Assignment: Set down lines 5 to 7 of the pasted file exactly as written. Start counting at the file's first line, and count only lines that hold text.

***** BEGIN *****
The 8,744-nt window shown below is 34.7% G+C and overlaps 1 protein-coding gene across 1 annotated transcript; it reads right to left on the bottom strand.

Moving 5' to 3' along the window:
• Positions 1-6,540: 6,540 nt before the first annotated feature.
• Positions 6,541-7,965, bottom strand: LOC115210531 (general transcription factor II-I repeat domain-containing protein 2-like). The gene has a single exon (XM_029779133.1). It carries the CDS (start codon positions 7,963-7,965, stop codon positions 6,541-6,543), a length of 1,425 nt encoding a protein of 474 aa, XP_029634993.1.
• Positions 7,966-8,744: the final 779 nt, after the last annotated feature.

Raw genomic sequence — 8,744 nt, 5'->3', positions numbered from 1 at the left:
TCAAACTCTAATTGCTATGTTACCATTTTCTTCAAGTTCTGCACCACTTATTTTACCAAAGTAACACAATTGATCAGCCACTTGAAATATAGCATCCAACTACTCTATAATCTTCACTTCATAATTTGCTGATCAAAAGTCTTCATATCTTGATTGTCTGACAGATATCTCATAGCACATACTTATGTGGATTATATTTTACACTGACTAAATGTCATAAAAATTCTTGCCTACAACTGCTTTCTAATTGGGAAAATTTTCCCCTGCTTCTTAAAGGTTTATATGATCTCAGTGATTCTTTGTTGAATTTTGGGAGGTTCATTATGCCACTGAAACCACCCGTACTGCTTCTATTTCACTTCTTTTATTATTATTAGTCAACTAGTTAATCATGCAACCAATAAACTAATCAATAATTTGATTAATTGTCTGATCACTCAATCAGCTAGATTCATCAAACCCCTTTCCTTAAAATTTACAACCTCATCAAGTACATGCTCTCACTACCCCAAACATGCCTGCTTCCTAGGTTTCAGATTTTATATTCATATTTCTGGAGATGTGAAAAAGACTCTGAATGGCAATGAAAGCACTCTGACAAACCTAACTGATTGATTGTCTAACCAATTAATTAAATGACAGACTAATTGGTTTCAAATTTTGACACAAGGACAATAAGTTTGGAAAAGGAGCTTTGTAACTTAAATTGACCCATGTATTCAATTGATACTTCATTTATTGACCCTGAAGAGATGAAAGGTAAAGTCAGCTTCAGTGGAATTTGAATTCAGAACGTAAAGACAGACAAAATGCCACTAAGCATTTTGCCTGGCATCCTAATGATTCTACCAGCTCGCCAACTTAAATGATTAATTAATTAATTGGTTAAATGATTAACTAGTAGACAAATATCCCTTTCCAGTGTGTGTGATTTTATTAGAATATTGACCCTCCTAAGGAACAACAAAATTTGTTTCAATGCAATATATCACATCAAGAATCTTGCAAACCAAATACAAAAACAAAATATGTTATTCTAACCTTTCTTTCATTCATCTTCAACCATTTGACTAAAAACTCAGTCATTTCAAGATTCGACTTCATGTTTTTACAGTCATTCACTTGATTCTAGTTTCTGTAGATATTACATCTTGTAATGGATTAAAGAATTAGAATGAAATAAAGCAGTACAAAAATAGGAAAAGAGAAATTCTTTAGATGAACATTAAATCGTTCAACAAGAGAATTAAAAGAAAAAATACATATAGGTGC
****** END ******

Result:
• Positions 7,966-8,744: the final 779 nt, after the last annotated feature.

Raw genomic sequence — 8,744 nt, 5'->3', positions numbered from 1 at the left:
TCAAACTCTAATTGCTATGTTACCATTTTCTTCAAGTTCTGCACCACTTATTTTACCAAAGTAACACAATTGATCAGCCACTTGAAATATAGCATCCAACTACTCTATAATCTTCACTTCATAATTTGCTGATCAAAAGTCTTCATATCTTGATTGTCTGACAGATATCTCATAGCACATACTTATGTGGATTATATTTTACACTGACTAAATGTCATAAAAATTCTTGCCTACAACTGCTTTCTAATTGGGAAAATTTTCCCCTGCTTCTTAAAGGTTTATATGATCTCAGTGATTCTTTGTTGAATTTTGGGAGGTTCATTATGCCACTGAAACCACCCGTACTGCTTCTATTTCACTTCTTTTATTATTATTAGTCAACTAGTTAATCATGCAACCAATAAACTAATCAATAATTTGATTAATTGTCTGATCACTCAATCAGCTAGATTCATCAAACCCCTTTCCTTAAAATTTACAACCTCATCAAGTACATGCTCTCACTACCCCAAACATGCCTGCTTCCTAGGTTTCAGATTTTATATTCATATTTCTGGAGATGTGAAAAAGACTCTGAATGGCAATGAAAGCACTCTGACAAACCTAACTGATTGATTGTCTAACCAATTAATTAAATGACAGACTAATTGGTTTCAAATTTTGACACAAGGACAATAAGTTTGGAAAAGGAGCTTTGTAACTTAAATTGACCCATGTATTCAATTGATACTTCATTTATTGACCCTGAAGAGATGAAAGGTAAAGTCAGCTTCAGTGGAATTTGAATTCAGAACGTAAAGACAGACAAAATGCCACTAAGCATTTTGCCTGGCATCCTAATGATTCTACCAGCTCGCCAACTTAAATGATTAATTAATTAATTGGTTAAATGATTAACTAGTAGACAAATATCCCTTTCCAGTGTGTGTGATTTTATTAGAATATTGACCCTCCTAAGGAACAACAAAATTTGTTTCAATGCAATATATCACATCAAGAATCTTGCAAACCAAATACAAAAACAAAATATGTTATTCTAACCTTTCTTTCATTCATCTTCAACCATTTGACTAAAAACTCAGTCATTTCAAGATTCGACTTCATGTTTTTACAGTCATTCACTTGATTCTAGTTTCTGTAGATATTACATCTTGTAATGGATTAAAGAATTAGAATGAAATAAAGCAGTACAAAAATAGGAAAAGAGAAATTCTTTAGATGAACATTAAATCGTTCAACAAGAGAATTAAAAGAAAAAATACATATAGGTGC